Time 100: Jay-Z, JLaw, Duchess Kate among the most influential
Time magazine has released its 10th annual list of the Time 100 most influential people of the year, and not surprisingly, a number of celebrities have been bestowed the honor.
The magazine doesn’t rank its picks but divvies up the 100 into five categories: titans, icons, pioneers, leaders and artists. Time includes President Obama, the newly ordained Pope Francis and North Korea’s Kim Jong Un but also pays tribute to people like 29-year-old Instagram creator Kevin Systrom (who gets a shout out from Ryan Seacrest) and Egypt’s Jon Stewart-esque talk show host Bassem Youssef (whose essay is written by Stewart). The list also includes 35 women.
“This year we are trying something new: seven cover portraits of Time 100 honorees who reflect the breadth and depth of our list, each one profiled inside — as is our tradition — by an equally luminary voice,” managing editor Rick Stengel writes. “We commissioned the renowned photographer Mark Seliger to create the covers. The shoots took him and his crew to Los Angeles, Miami, New York City, Washington and Birmingham, England.”
Among the artists mentioned are Oscar winner Jennifer Lawrence, singers Christina Aguilera, Miguel and Frank Ocean; TV personalities “The Mindy Project’s” Mindy Kaling of “The Mindy Project” and Bryan Cranston of “Breaking Bad,” and late-night hosts Jimmy Kimmel and Jimmy Fallon.
Interestingly, other celebrities are chosen to pen short essays on each influential name. Actress Jodie Foster says Lawrence is a “gem with a killer stare.” Jon Hamm recounts his first encounter with Cranston, calling him “friendly, funny, gregarious, humble and lovely.” “The Office” star Ed Helms asserts that Kaling “was created by an evil scientist to lull us into a giddy stupor in order to control our minds.” John Legend explains that Ocean “will follow his muse wherever it goes — he’s not the kind of artist to adhere to everyone else’s schedule. That’s what makes him special.”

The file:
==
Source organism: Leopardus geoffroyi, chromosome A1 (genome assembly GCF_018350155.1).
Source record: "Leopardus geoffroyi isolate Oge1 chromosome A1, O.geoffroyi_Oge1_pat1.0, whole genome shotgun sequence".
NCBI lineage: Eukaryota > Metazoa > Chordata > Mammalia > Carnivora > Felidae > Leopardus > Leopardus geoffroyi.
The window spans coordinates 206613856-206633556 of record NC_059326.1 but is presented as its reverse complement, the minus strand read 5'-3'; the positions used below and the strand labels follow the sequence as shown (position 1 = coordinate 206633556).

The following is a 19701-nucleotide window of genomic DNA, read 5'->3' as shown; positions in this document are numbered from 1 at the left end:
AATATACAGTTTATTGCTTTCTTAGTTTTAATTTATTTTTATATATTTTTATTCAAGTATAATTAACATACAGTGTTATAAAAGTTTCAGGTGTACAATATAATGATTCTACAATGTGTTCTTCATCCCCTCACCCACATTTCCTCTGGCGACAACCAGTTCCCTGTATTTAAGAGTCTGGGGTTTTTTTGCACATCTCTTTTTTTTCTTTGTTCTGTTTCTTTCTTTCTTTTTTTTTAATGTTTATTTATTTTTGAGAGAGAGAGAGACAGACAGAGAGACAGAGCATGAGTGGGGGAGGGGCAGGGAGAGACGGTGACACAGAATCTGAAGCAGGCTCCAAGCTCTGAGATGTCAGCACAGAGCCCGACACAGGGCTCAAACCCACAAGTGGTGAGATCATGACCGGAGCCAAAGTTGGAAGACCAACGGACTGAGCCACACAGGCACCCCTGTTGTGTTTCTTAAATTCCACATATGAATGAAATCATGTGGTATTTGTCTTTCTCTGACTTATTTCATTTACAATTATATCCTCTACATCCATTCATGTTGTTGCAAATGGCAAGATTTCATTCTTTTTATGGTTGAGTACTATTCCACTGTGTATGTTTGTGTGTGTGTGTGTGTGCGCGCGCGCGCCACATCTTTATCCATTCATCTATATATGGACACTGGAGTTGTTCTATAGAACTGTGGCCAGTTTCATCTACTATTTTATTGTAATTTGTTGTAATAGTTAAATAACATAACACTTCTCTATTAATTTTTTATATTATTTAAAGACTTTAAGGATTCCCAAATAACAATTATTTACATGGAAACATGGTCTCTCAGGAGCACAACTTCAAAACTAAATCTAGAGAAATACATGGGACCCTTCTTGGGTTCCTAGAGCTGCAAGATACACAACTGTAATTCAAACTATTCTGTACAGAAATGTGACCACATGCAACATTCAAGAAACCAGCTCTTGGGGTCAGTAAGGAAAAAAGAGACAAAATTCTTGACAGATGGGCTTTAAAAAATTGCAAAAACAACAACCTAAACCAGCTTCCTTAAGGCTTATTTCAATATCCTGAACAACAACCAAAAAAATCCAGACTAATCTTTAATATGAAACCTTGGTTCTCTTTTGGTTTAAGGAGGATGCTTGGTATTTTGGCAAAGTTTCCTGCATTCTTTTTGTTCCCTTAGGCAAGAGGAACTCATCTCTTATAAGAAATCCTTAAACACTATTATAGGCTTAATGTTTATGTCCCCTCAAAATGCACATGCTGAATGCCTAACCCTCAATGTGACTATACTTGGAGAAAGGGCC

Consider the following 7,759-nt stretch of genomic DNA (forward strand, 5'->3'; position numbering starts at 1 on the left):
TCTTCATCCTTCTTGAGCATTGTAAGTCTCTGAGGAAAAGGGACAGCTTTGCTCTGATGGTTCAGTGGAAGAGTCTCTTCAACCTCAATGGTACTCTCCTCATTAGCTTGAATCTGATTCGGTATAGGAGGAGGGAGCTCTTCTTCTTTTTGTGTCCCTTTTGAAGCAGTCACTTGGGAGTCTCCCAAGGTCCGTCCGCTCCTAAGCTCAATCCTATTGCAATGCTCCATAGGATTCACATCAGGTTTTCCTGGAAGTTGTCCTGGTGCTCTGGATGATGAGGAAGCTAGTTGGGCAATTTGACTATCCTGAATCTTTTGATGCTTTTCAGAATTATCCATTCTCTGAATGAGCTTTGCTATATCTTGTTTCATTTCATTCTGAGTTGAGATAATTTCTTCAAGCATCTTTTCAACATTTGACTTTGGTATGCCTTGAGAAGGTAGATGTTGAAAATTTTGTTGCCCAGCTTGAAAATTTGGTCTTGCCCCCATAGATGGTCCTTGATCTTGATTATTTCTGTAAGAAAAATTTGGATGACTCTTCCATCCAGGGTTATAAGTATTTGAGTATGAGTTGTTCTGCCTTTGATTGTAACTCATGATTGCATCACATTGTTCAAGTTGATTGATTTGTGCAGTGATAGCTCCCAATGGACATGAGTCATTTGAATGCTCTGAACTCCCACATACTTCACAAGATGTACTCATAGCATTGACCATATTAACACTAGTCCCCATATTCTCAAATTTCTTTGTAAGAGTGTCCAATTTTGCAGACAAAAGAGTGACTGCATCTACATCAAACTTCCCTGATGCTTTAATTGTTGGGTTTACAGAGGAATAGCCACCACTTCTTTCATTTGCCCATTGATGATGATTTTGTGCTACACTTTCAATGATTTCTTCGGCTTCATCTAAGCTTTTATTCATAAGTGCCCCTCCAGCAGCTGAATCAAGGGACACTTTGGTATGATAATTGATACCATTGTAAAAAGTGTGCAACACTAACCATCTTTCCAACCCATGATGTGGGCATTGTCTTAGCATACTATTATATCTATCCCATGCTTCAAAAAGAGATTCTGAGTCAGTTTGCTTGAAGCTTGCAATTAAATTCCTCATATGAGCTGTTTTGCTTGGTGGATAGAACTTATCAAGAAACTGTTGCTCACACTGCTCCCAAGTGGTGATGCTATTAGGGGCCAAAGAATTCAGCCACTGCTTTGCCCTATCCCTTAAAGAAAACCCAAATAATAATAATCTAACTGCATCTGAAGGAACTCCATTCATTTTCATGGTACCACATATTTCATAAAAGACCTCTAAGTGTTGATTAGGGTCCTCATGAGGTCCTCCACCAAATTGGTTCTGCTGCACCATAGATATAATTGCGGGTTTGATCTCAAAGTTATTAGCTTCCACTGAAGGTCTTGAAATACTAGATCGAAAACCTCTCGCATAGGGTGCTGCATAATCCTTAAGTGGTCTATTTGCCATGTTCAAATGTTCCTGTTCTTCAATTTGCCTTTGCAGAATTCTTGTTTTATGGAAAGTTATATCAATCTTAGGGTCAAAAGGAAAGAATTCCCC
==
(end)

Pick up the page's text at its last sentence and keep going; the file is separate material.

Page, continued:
The magazine’s celebrity icons include “Girls” mastermind Lena Dunham, three-time Oscar winner Daniel-Day Lewis, Olympic skiier Lindsey Vonn, artist Justin Timberlake, Beyonce, First Lady Michelle Obama and Catherine, Duchess of Cambridge.
“Lena’s true power, though, lies in her transparency. She is unflinchingly, unnervingly honest,” Claire Danes writes. Stevie Wonder says Timberlake’s “star power comes from the fact that he sounds like he’s having fun when he makes music. Author Sally Bedell Smith writes that the former Kate Middleton is dignified, dutiful and unflappable, with a modest reluctance to steal the spotlight from her husband, Prince William.”
Baz Luhrmann says Beyoncé and Jay-Z “are the royal couple of culture, and she is the queen bee. She’s gone beyond being a popular singer, even beyond being a pop-cultural icon. When Beyoncé does an album, when Beyoncé sings a song, when Beyoncé does anything, it’s an event, and it’s broadly influential. Right now, she is the heir-apparent diva of the U.S.A. — the reigning national voice.”
Among the titans are NBA superstar LeBron James, music mogul and Beyoncé's husband, Jay-Z, Justin Bieber’s and Psy’s manager, Scooter Braun, designer Michael Kors and “Scandal” and “Grey’s Anatomy” creator Shonda Rhimes.
“Jay-Z embodies so much of what makes New York New York,” writes NYC mayor Michael Bloomberg. “He’s an artist-entrepreneur who stands at the center of culture and commerce in 21st century America, and his influence stretches across races, religions and regions.”
Dreamworks CEO Jeffrey Katzenberg calls Braun “a very savvy businessman and a creative visionary” whose clients collectively have nearly 7 billion YouTube page views.
Oprah Winfrey penned Rhimes’ short essay and asserted that “She gets us — all of us! Shonda is a storyteller for our times.” Fashion designer Zac Posen believes that Kors “is poised to become fashion’s next billionaire.
For the full list and essays, click here. The annual issue will hit newsstands Friday.
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